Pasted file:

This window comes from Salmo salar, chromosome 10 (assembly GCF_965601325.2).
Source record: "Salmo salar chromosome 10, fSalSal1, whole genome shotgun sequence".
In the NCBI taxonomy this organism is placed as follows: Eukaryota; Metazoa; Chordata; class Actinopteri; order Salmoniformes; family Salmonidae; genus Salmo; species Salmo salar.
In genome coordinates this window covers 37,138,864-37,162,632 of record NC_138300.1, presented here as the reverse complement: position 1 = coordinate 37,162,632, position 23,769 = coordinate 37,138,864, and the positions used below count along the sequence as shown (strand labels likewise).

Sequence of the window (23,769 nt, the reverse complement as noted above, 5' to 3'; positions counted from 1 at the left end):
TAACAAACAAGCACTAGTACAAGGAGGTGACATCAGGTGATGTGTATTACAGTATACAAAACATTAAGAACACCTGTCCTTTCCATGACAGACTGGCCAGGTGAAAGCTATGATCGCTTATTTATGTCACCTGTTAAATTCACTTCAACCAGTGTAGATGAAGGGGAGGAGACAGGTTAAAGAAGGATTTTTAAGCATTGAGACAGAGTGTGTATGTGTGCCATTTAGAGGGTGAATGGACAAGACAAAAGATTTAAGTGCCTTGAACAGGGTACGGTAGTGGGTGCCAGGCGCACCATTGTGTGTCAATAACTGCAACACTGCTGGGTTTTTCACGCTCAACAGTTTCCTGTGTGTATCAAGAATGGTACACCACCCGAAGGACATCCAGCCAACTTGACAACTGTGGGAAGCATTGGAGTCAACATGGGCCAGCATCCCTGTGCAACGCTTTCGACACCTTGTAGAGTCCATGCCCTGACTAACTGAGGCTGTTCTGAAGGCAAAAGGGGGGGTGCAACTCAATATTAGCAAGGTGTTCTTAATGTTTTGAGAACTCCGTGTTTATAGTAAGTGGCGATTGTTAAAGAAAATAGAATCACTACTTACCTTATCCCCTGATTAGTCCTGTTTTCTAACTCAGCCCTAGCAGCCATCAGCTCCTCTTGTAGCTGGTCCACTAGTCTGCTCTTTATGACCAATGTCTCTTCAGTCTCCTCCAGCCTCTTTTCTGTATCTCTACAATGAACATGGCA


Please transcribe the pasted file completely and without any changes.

This window comes from Salmo salar, chromosome 10 (assembly GCF_965601325.2).
Source record: "Salmo salar chromosome 10, fSalSal1, whole genome shotgun sequence".
In the NCBI taxonomy this organism is placed as follows: Eukaryota; Metazoa; Chordata; class Actinopteri; order Salmoniformes; family Salmonidae; genus Salmo; species Salmo salar.
In genome coordinates this window covers 37,138,864-37,162,632 of record NC_138300.1, presented here as the reverse complement: position 1 = coordinate 37,162,632, position 23,769 = coordinate 37,138,864, and the positions used below count along the sequence as shown (strand labels likewise).

Sequence of the window (23,769 nt, the reverse complement as noted above, 5' to 3'; positions counted from 1 at the left end):
TAACAAACAAGCACTAGTACAAGGAGGTGACATCAGGTGATGTGTATTACAGTATACAAAACATTAAGAACACCTGTCCTTTCCATGACAGACTGGCCAGGTGAAAGCTATGATCGCTTATTTATGTCACCTGTTAAATTCACTTCAACCAGTGTAGATGAAGGGGAGGAGACAGGTTAAAGAAGGATTTTTAAGCATTGAGACAGAGTGTGTATGTGTGCCATTTAGAGGGTGAATGGACAAGACAAAAGATTTAAGTGCCTTGAACAGGGTACGGTAGTGGGTGCCAGGCGCACCATTGTGTGTCAATAACTGCAACACTGCTGGGTTTTTCACGCTCAACAGTTTCCTGTGTGTATCAAGAATGGTACACCACCCGAAGGACATCCAGCCAACTTGACAACTGTGGGAAGCATTGGAGTCAACATGGGCCAGCATCCCTGTGCAACGCTTTCGACACCTTGTAGAGTCCATGCCCTGACTAACTGAGGCTGTTCTGAAGGCAAAAGGGGGGGTGCAACTCAATATTAGCAAGGTGTTCTTAATGTTTTGAGAACTCCGTGTTTATAGTAAGTGGCGATTGTTAAAGAAAATAGAATCACTACTTACCTTATCCCCTGATTAGTCCTGTTTTCTAACTCAGCCCTAGCAGCCATCAGCTCCTCTTGTAGCTGGTCCACTAGTCTGCTCTTTATGACCAATGTCTCTTCAGTCTCCTCCAGCCTCTTTTCTGTATCTCTACAATGAACATGGCA